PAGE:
By Dorys Lopez
After two consecutive years of virtually holding the annual meeting of the American Association for Cancer Research (AACR), the conference returned to an in-person format, while retaining a hybrid option for those who prefer to join virtually. There were over 19,000 registrants, with approximately 78% attending in-person, according to Margaret Foti, chief executive officer of the AACR.
One of our team members is a seasoned AACR attendee, with this being her 24th AACR annual meeting. For the rest of us newbies, we could not have imagined the extent of the conference: from the breath of topics covered by countless posters, talks and booths, to the size of the convention center. There was so much to take in with a three-day period (without counting the educational program). It was encouraging to see all the exciting research emerging in the cancer field and even more exciting to be part of it. Our team did a great job presenting nine posters, all highly attended, addressing high impact questions in cancer care across a spectrum of topics.
It would be impossible to cover the entire variety of topics presented at the conference, so we selected a couple of them to highlight:
Cancer disparities. This topic was discussed throughout many sessions. During a plenary session, Mariana Stern, Director for the Molecular Epidemiology MS/PhD Program at USC, emphasized the importance of progress in cancer research reaching all populations and individuals. Cancer research has mainly relied on samples that come from Caucasian (white) patients. Efforts are now in place to increase diversity, to understand how race and ethnicity influence patient care and outcomes. Melissa Davis, Scientific Director of the International Center Study of Breast Cancer Subtypes, talked about the impact of genetic ancestry and social determinants on disparities, focusing primarily on African ancestry and how it relates or differs from observations in African American cohorts. A full session was dedicated to breast cancer genomics in Latin America, where Laura Fejerman, Associated Professor in the Department of Public Health Sciences School of Medicine at the University of California Davis, emphasized the lack of diversity in the breast cancer genome-wide association studies (GWAS). She now leads the Latin America Genetics and Genomics of Breast Cancer Consortium (LAGENO-BC), which intends to expand the study of the genetics of breast cancer in Latina women.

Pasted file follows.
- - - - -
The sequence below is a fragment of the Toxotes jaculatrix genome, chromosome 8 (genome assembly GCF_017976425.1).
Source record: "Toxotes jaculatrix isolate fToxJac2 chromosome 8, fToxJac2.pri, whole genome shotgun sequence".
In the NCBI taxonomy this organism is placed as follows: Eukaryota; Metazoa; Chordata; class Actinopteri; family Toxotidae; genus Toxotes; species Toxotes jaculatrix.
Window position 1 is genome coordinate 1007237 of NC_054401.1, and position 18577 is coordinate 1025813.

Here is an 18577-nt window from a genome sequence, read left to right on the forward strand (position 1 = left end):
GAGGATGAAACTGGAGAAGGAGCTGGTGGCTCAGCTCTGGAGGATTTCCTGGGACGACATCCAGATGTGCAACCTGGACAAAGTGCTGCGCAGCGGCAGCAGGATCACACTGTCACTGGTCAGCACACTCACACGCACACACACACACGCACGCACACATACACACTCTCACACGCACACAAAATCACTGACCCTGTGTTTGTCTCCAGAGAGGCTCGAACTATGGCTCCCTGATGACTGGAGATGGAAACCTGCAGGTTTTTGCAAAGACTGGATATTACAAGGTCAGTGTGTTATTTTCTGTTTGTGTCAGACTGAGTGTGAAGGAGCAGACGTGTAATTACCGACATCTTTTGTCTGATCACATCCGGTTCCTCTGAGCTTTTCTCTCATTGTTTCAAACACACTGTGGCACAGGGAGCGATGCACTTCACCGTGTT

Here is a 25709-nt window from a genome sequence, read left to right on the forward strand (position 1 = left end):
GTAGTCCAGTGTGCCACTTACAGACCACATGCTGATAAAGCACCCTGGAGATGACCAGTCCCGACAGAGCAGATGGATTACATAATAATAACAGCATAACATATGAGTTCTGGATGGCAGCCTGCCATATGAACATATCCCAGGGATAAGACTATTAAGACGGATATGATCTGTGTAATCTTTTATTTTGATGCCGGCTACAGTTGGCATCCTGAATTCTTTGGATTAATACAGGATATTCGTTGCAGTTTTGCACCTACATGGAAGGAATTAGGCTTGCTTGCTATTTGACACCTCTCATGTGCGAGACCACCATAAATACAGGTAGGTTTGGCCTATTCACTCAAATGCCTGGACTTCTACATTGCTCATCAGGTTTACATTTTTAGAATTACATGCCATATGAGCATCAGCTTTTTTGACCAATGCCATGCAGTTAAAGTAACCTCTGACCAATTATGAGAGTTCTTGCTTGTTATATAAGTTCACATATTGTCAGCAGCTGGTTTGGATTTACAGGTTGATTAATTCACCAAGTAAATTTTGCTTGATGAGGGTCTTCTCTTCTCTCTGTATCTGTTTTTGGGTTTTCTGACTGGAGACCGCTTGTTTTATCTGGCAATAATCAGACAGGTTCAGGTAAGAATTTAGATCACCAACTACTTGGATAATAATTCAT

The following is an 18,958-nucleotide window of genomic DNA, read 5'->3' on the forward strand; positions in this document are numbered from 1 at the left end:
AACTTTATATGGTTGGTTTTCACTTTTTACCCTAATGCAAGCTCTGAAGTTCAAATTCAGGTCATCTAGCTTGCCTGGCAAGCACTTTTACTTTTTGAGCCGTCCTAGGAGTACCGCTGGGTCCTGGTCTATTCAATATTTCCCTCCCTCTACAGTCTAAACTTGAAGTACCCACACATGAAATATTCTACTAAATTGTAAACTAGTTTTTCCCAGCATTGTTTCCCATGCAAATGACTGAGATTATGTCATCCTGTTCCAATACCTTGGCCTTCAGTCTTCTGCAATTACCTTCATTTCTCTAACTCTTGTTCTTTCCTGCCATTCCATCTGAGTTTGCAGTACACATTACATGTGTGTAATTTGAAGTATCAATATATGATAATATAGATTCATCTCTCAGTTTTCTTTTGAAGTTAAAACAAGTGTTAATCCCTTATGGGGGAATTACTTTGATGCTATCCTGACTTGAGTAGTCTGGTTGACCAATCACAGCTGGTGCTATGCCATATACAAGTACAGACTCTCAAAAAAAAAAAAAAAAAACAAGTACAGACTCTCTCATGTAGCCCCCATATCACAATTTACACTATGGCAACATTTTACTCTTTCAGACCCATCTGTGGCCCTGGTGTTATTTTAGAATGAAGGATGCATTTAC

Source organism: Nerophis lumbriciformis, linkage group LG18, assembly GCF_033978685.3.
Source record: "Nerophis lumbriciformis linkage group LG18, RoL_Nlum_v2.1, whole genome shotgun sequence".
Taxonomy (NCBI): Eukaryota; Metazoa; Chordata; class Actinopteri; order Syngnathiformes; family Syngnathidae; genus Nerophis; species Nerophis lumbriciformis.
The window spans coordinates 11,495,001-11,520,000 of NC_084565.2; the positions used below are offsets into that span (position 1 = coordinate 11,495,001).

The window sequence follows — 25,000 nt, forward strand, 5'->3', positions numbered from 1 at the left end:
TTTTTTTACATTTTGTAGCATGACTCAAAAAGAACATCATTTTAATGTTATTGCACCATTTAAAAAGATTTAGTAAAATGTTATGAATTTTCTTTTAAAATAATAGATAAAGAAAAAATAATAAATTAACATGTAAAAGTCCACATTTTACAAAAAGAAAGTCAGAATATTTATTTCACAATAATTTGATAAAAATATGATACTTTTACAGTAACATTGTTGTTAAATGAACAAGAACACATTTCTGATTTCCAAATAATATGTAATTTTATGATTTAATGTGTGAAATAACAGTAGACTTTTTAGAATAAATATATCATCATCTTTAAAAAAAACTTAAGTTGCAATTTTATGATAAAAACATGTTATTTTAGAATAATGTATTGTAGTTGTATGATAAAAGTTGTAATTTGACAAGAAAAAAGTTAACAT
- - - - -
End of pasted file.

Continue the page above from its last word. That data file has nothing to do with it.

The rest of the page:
Our team presented our latest research on racial can abstract and poster titled “Integrating imaging and multi-omics data to elucidate racial differences in breast tumor biology to optimize precision oncology approaches and patient outcome” where African American tumors in the analyzed cohort grew faster, had more adipose tissue around the tumor, were stiffer and more heterogenous in drug distribution with lower spatial blood flow distribution than tumors from Caucasian patients. We agree that the characterization of racial-specific biological factors is crucial as it may lead to new strategies for personalized treatment.